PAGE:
Violence against women and girls is one of the most pervasive violations of human rights in the world. The United Nations (UN) estimates that one in three women will experience physical or sexual abuse in her lifetime. No country is immune.
The United States (US) struggles with the issue of gender-based violence (GBV). In Botswana, a country rightly known for its history of peace and commitment to the rule of law, women and girls are also victims of violence at alarming rates.
This month, the Ministry of Defence, Justice and Security reported during a three-year period between 2012 and 2014 there were more than 6,000 cases of rape against women and girls – that is more than five every day. During the same period, 235 women were murdered and nearly 1,600 cases of defilement against girls under the age of 16 were reported. According to the Botswana Gender-based Violence Indicators Study published in March 2012, 67% of women in Botswana experienced some form of GBV. These numbers only reflect cases where the victim was brave enough to report the crime to police. Studies suggest many cases of GBV go unreported.
These numbers are not just statistics – they represent our mothers, sisters, daughters and friends.
GBV not only affects the health, dignity and security of women and girls; it threatens entire societies by fueling cycles of violence and inhibiting economic growth. A recent World Bank study showed violence against women has significant economic costs. These include health-care costs, lost income for women, decreased productivity and negative impacts across generations.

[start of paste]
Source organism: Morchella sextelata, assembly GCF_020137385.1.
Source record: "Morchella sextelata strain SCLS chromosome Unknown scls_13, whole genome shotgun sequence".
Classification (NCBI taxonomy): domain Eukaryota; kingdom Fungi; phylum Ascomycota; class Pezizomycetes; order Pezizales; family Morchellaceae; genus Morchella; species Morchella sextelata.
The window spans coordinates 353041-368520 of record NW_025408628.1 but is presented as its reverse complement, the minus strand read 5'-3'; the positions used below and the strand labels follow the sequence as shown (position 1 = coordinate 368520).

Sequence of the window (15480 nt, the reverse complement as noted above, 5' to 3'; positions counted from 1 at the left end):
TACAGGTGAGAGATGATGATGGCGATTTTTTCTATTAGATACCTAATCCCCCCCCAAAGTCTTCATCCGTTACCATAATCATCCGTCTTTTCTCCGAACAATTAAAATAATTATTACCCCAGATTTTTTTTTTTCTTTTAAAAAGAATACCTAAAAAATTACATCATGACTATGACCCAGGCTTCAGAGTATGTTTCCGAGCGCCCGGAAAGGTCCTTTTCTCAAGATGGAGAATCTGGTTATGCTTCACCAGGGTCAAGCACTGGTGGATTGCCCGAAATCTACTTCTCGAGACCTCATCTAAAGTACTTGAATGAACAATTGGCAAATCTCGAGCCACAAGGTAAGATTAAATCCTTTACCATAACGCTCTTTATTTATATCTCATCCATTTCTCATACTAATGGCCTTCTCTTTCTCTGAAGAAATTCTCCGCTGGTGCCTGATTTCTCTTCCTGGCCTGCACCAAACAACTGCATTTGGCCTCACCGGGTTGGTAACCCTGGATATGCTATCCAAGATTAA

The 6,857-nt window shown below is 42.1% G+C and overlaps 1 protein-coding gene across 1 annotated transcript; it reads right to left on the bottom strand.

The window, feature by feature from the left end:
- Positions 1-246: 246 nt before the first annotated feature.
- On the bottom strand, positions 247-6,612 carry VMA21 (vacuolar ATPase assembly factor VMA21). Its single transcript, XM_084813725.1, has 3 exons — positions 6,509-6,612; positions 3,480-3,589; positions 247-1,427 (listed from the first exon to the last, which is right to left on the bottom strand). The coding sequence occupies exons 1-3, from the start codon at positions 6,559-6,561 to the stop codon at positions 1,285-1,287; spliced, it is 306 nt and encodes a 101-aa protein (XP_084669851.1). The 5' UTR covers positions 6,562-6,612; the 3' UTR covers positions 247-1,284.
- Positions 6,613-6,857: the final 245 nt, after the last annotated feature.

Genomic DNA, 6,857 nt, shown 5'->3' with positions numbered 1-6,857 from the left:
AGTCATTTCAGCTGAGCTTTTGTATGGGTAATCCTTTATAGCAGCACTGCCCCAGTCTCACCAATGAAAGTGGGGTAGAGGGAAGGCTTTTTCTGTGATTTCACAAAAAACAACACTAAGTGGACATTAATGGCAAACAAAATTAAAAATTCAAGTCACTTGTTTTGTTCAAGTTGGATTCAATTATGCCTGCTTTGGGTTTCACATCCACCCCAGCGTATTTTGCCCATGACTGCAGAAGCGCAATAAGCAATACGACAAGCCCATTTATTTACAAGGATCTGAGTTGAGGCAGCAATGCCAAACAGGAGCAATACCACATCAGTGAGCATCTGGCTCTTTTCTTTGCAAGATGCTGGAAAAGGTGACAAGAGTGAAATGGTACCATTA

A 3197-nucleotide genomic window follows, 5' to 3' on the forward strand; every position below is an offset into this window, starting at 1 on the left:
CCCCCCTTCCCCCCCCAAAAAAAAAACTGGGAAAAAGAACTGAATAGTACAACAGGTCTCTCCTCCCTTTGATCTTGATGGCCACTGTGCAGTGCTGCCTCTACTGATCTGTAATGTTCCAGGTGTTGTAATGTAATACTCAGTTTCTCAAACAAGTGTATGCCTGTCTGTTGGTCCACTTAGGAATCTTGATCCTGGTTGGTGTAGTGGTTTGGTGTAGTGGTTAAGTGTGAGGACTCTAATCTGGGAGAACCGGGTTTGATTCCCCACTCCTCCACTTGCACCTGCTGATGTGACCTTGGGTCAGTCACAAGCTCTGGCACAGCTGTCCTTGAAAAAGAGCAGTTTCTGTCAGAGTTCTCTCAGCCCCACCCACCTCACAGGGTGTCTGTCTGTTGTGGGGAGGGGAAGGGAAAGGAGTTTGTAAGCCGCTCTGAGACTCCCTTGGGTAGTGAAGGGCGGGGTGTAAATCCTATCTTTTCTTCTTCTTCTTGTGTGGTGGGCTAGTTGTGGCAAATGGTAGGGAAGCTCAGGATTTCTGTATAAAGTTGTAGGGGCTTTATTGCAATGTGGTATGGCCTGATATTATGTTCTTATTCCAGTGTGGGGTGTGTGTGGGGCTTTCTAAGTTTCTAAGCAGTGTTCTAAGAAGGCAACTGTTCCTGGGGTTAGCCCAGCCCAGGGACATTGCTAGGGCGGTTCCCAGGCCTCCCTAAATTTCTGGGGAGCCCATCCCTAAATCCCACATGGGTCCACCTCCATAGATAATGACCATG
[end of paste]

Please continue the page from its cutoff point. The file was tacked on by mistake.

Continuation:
This violence is neither inevitable nor culturally acceptable. Working together, we can bridge the difference between despair and hope in the life of a person who has experienced violence due to his or her sex or gender or who has been the victim of human trafficking.
Each year on November 25, the world commemorates the International Day
The US has made responding to GBV a domestic and foreign policy priority. Our US Peace Corps Volunteers are once again embarking on a Purple Ribbon Campaign during our 16 days of activism. Volunteers in villages across Botswana are distributing 25,000 purple ribbons with information cards about GBV. Wearing a purple ribbon is a personal pledge to never commit, support or tolerate violence against women or children. Volunteers will also help organise community-led workshops that create a safe place for men and women to discuss relationship violence.
The Government of Botswana is addressing GBV at the highest levels. We are proud to work with the Ministry of Education and Skills Development to train teachers on GBV, review sexual harassment policies, and design standard operating procedures for addressing GBV in a school setting.
How can we take action in our own lives to end GBV? Assist survivors by listening, believing and supporting. Educate men and boys to respect women and girls. Eliminate the culture of silence.
Ultimately, GBV will only end when all women are fully valued and fully able to participate in our society. And when we stand up and no longer tolerate the intolerable.
*Earl R. Miller is United States Ambassador to Botswana